If my 2022 Capital Loss Carryover Worksheet has, let’s say, $80K on line 8 (short term capital loss carryover for 2022), which transfers over to the Capital Gains and Losses schedule D, then does that mean I won’t have to pay any tax for 2023 on Long Term capital gains up to that amount?
Depends on whether you also have any short term capital gains. Short term capital loss carryover will be applied to short term capital gains first, before being applied to long term capital gains. The net short term carryover after offsetting any short term gains will then be used to offset long term capital gains, until you’ve used up the carryover. (A similar process is used for any long term carryover - applying to long term gains first, and then to short term gains.) At that point, if you have any carryover left, up to $3,000 will be applied to your ordinary income, and the remainder of the carryover will be carried forward to the following year.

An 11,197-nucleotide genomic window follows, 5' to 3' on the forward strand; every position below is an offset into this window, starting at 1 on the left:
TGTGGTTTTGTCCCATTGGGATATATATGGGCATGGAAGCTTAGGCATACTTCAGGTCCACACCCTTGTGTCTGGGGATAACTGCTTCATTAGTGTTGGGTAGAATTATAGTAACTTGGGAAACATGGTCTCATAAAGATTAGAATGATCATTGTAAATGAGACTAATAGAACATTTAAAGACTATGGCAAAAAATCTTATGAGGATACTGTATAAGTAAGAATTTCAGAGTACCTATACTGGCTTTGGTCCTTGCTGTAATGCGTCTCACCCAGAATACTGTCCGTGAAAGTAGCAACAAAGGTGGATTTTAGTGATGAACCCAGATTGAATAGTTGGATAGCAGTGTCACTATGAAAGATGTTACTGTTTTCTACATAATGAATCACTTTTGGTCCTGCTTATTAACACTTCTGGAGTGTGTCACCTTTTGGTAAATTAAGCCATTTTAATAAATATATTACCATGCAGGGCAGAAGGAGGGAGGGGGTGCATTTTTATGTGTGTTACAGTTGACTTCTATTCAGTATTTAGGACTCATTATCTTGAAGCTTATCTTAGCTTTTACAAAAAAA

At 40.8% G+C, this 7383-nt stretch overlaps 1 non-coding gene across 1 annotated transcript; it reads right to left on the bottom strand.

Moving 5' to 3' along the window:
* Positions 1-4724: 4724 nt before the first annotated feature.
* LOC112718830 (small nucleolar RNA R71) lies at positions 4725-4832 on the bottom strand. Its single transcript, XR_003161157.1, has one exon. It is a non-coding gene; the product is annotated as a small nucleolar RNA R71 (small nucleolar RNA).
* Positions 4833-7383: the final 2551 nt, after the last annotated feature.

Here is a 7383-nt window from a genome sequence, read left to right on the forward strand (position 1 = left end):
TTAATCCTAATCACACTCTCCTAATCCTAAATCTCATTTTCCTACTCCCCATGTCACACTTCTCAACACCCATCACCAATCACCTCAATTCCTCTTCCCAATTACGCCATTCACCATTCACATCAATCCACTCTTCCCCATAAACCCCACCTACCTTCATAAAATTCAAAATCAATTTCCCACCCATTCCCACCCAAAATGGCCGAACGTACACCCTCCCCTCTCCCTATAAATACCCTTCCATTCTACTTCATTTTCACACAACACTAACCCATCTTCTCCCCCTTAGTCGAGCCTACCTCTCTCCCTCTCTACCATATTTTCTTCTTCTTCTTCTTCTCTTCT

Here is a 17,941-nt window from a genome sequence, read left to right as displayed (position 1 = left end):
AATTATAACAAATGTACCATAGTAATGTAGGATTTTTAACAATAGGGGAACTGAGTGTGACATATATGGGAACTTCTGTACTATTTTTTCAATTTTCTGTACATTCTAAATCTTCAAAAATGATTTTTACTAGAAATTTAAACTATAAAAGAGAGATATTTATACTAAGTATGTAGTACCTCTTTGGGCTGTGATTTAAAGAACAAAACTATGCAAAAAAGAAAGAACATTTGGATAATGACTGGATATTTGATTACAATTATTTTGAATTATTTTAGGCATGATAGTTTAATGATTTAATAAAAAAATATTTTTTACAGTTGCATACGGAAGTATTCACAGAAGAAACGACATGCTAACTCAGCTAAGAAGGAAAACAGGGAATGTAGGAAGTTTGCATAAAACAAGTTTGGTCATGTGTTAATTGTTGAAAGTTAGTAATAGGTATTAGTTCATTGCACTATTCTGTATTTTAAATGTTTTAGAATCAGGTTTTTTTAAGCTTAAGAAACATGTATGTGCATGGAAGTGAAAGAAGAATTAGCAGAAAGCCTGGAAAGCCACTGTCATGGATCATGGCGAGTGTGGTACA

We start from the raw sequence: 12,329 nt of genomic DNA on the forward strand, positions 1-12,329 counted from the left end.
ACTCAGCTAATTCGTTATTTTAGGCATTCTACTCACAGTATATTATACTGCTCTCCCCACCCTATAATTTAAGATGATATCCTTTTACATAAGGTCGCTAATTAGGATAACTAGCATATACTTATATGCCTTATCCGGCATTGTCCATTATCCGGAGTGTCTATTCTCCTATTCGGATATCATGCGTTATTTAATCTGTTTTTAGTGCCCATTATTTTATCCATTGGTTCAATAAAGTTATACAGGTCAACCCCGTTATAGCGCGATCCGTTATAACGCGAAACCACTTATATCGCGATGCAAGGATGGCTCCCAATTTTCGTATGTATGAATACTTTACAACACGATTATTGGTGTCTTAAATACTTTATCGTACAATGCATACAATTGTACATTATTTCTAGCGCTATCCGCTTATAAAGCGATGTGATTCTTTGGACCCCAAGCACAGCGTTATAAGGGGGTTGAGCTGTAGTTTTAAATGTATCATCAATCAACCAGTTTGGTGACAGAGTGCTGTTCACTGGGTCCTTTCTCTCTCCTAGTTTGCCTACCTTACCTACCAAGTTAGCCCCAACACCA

I will point out that since long term gains are taxed at capital gains rates, while short term gains are taxed at ordinary income rates, it is generally more beneficial to use carryover losses to offset short term gains and/or ordinary income, rather than using it to offset long term gains,
I do not have any short term gains to offset the short term losses against, so it’ll just be applied to the LT gains.
I have some related questions.
Do short term (and/or long term) capital losses (in excess of offsetting ST /LT gains) offset Roth Conversion distributions?
If yes to the above, then if I have short or longer term capital losses in 2023 that carryover into 2024, and no other capital gains/losses in 2024, do the carryover losses offset Roth Conversion distributions up to the full carryover amount or limited to $3000?
No, other than the $3000 offset that is applied to ordinary income, since Roth conversions are taxed at ordinary income rates.